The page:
Monday, June 19, 2017

DIY Tin Plating / Electroplating of Copper Bus Bars or Terminals

I was able to tin plate some of the bus bars and connectors for use in my electrical projects. Copper is an excellent conductor, however, copper connections are prone to oxidation and can become high resistance areas in the circuit over time, especially when exposed to the elements. This results in poor performance and possibly failure. Commercial products often use tin plated contacts and connectors to provide corrosion resistance. Tin is a cheap metal that maintains conductivity over time even when exposed to the elements. It covers and protects the copper. Gold plating or silver plating are other options which are more expensive.

Electroplating works by dipping the material to be plated in a solution and running electricity through the solution to move metal to coat the material. To tin plate copper, the positive terminal of the battery is connected to the tin and the negative is connected to the copper. The solution has tin dissolved in it. Sugar is added as a brightener.

Note: Caution must be taken when handling acid and when working with electricity. Wear protective equipment (such as gloves, goggles, respirator, etc. and use care in handling materials. Vapors may be harmful as well so avoid inhaling vapors and only work in an environment with good ventilation.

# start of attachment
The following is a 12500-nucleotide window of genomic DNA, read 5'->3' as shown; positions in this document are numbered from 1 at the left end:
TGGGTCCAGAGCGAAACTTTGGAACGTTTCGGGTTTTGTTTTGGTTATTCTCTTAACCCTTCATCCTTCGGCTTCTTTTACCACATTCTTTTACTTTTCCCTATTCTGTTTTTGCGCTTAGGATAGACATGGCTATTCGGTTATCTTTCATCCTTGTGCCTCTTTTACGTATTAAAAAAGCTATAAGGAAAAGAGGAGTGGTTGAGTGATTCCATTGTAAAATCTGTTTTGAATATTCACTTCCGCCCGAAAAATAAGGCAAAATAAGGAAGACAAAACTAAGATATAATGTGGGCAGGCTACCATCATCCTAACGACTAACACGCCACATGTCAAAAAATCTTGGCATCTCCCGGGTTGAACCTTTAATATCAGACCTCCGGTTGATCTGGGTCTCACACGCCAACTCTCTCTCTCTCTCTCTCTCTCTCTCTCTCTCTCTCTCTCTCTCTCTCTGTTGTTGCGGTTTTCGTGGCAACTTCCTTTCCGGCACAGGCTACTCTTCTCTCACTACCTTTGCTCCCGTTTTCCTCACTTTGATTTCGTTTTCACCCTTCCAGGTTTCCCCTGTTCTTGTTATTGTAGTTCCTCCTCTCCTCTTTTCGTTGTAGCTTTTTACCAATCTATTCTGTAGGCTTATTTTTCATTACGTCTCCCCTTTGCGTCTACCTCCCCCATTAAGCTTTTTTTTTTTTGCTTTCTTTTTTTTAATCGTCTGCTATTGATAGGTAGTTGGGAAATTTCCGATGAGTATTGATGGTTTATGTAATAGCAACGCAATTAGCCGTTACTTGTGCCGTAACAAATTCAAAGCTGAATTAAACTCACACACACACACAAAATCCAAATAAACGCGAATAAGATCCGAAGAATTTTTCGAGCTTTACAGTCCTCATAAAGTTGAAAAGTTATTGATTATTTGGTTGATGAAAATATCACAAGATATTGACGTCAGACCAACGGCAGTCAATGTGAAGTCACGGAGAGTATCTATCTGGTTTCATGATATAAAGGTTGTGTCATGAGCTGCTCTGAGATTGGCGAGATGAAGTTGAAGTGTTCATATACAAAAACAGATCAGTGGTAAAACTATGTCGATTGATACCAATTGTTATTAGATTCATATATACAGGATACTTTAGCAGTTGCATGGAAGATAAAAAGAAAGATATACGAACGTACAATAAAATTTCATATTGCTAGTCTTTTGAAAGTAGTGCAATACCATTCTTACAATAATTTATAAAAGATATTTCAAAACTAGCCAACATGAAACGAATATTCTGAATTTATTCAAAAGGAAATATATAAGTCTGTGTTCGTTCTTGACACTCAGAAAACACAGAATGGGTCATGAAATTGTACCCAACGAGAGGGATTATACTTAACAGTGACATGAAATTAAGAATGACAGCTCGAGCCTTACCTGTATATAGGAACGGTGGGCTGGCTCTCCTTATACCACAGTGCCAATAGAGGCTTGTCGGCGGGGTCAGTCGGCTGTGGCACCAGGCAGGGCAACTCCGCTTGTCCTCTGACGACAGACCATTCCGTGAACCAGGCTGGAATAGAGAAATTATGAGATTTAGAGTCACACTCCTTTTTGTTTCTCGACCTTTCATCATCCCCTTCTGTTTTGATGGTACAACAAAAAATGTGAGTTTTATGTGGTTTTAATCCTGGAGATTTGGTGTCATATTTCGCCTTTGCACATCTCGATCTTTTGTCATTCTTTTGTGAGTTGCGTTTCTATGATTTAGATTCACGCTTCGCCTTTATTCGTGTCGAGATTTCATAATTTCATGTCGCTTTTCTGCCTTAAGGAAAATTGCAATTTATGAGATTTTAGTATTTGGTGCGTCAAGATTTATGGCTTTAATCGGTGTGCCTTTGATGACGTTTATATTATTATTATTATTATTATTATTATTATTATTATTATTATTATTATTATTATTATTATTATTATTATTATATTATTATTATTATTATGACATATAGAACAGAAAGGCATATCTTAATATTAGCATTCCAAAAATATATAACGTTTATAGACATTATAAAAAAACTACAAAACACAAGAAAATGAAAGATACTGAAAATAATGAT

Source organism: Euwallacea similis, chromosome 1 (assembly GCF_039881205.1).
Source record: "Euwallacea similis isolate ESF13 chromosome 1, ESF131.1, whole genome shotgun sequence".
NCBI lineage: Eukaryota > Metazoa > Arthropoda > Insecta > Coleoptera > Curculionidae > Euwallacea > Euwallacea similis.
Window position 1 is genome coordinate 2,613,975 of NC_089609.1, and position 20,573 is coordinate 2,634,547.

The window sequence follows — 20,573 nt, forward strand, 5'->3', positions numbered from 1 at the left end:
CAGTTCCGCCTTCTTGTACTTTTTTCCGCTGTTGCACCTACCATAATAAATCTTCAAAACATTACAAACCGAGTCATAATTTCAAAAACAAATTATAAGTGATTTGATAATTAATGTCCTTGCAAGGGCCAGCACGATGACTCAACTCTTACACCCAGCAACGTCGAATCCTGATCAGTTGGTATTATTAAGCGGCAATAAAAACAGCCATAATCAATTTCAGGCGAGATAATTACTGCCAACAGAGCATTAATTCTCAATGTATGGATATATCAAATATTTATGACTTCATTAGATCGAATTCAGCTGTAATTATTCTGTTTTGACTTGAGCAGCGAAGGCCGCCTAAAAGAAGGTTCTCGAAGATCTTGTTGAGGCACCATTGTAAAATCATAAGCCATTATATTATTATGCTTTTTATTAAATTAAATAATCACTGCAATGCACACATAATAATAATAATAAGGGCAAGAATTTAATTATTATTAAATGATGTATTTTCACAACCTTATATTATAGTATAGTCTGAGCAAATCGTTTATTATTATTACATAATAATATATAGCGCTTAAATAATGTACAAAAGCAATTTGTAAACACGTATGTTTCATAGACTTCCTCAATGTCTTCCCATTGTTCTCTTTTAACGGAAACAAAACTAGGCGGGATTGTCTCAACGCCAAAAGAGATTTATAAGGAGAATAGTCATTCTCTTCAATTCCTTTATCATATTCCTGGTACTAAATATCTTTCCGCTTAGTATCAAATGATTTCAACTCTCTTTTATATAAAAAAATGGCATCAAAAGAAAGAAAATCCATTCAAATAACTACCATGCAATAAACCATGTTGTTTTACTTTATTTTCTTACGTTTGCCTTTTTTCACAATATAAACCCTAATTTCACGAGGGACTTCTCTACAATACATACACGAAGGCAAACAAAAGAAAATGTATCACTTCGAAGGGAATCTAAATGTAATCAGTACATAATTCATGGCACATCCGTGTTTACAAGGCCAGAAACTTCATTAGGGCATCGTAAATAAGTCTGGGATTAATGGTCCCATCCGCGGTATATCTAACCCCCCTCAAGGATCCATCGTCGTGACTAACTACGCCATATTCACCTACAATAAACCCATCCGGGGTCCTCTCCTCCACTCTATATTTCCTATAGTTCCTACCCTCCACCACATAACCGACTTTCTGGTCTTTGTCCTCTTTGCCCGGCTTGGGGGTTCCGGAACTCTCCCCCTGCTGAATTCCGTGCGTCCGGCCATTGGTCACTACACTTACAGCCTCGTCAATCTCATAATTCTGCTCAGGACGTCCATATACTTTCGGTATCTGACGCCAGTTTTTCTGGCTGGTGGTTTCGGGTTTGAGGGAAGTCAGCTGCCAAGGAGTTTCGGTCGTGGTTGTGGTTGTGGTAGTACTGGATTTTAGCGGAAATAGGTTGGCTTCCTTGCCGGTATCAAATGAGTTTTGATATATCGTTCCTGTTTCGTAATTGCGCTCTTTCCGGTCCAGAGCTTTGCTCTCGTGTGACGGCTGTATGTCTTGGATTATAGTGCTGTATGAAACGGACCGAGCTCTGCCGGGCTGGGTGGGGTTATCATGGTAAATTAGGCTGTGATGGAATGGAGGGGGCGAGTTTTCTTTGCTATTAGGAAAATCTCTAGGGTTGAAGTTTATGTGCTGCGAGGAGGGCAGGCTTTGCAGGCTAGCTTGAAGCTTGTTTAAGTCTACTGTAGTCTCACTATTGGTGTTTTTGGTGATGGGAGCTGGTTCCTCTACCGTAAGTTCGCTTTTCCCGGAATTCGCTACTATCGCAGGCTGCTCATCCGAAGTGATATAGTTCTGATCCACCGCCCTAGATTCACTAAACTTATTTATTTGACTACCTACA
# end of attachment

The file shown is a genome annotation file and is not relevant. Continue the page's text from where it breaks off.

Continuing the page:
This is how I did it. Follow at your own risk.


Materials: pure tin (ingot or solder), an acid, alligator leads, sugar, a battery, a non-conductive container, and the material to be plated - copper bus bar or connectors.

1. I dissolved some shavings of the tin in muriatic acid (hydrochloric acid). I only used 2 ounces of acid. I let it sit for an hour. It started bubbling immediately. The fumes smelled bad possibly toxic.
2. I added distilled water approx 5 parts to 1 part of the solution from previous step.
3. I Added some sugar to the solution as a brightener. I used about a tablespoon for a 2 cup glass.
4. I Attached the positive terminal of the battery to the tin and placed on one side of a glass container containing the solution. 2 D cell batteries connected is series makes 3 volts.
Positive terminal connected to tin ingot in solution
5. I Placed the copper bus bar into the container (not in contact with the tin). The part that is submerged was to be plated. The copper to be plated has to be perfectly clean - i scrubbed it with a scouring pad and washed with soap and water and avoided handling with my fingers to prevent skin oils.
6. Attached the negative terminal to the copper bus bar using alligator clip leads. Once this was connected, the circuit was complete and electroplating started and noticed bubbles.

7. After a couple of minutes, I removed the copper and rinsed it off. Then removed some scale from the plated area. Then plated the area a second time.

Here is the end result, tin plated bus bars
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